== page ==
A new report by the Institute for Energy Economics and Financial Analysis (IEEFA), finds global renewable energy champion China is simultaneously funding over one-quarter of coal plants currently under development outside the country.
|Image source ©IEEFA|
The report, “China at a Crossroads: Continued Support for Coal Power Erodes China’s Clean Energy Leadership” examines China’s expensive subsidisation of largely imported coal plant investments across 27 countries, all while overtaking the US and Germany in becoming the number one exporter of cheaper greener environmental goods and services.
Report co-author Melissa Brown, IEEFA Energy Finance Consultant, says funding coal plant projects leaves China and the 27 countries reliant on Chinese coal financing increasingly exposed to bad economic outcomes as nations move away from coal.
“The International Energy Agency’s most conservative modelling forecasts declining global coal trade post 2018 for good reason. Coal power locks importing countries into years of uncertainty about power prices as coal prices gyrate. By contrast, renewables are benefitting from huge technology improvements and have a deflationary impact on power prices,” Brown said.
“Many private global financial leaders, including most multilateral development banks, have come to see thermal coal as a poor investment with growing stranded asset risks. The World Bank, Standard Chartered UK, Generali of Italy, and Nippon Life of Japan have all turned their back on coal power for solid financial reasons.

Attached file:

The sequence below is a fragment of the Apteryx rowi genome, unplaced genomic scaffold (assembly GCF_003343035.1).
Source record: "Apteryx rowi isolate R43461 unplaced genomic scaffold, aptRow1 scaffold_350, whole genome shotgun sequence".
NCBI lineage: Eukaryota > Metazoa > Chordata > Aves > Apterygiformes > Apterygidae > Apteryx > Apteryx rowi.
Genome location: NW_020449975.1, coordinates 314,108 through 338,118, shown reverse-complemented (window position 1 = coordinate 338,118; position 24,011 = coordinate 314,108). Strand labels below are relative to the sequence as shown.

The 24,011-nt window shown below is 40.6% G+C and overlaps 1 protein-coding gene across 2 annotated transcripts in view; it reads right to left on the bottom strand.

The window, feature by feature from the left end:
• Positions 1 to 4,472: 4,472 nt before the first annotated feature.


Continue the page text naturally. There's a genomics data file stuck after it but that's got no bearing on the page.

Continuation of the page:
China has committed or proposed approximately US$36 billion in financing for 102 gigawatts of coal-fired capacity in 23 countries. This represents more than a quarter of all coal-fired capacity under development outside of China.
The IEEFA report finds that Chinese financial institutions – both the development finance institutions and state-controlled banks – have committed or offered funding for over one-quarter (102 gigawatts GW) of the 399GW of coal plants currently under development outside China, including investment in export coal mines, coal-fired power plants, and the associated rail and port infrastructure.
Bangladesh has the most proposed coal-fired capacity and funding from China, totalling over US$7 billion for 14GW of capacity, followed by Vietnam, South Africa, Pakistan and Indonesia.
The report finds that most coal funding outside China is being provided by public Chinese banks that back Chinese state-owned enterprises to build the plants with a largely Chinese workforce.
With the majority of the planned Chinese coal projects yet to reach financial close in a number of countries, there is the possibility that the deals could fall through or be cancelled. Countries where Chinese finance is yet to be committed should re-focus their energy markets on investment in the grid improvements needed to support renewables.
“As the cost of renewable energy undercuts new baseload coal-fired plants, IEEFA considers more private investment in cheaper zero-emissions energy to be a smarter path forward, rather than blindly agreeing to investment in outdated and expensive coal-fired plants backed by governments intent on filling their own coffers while everyone else bears the financial burden of global warming.”
This article will appear in full in the Q1 The ASIA Miner print magazine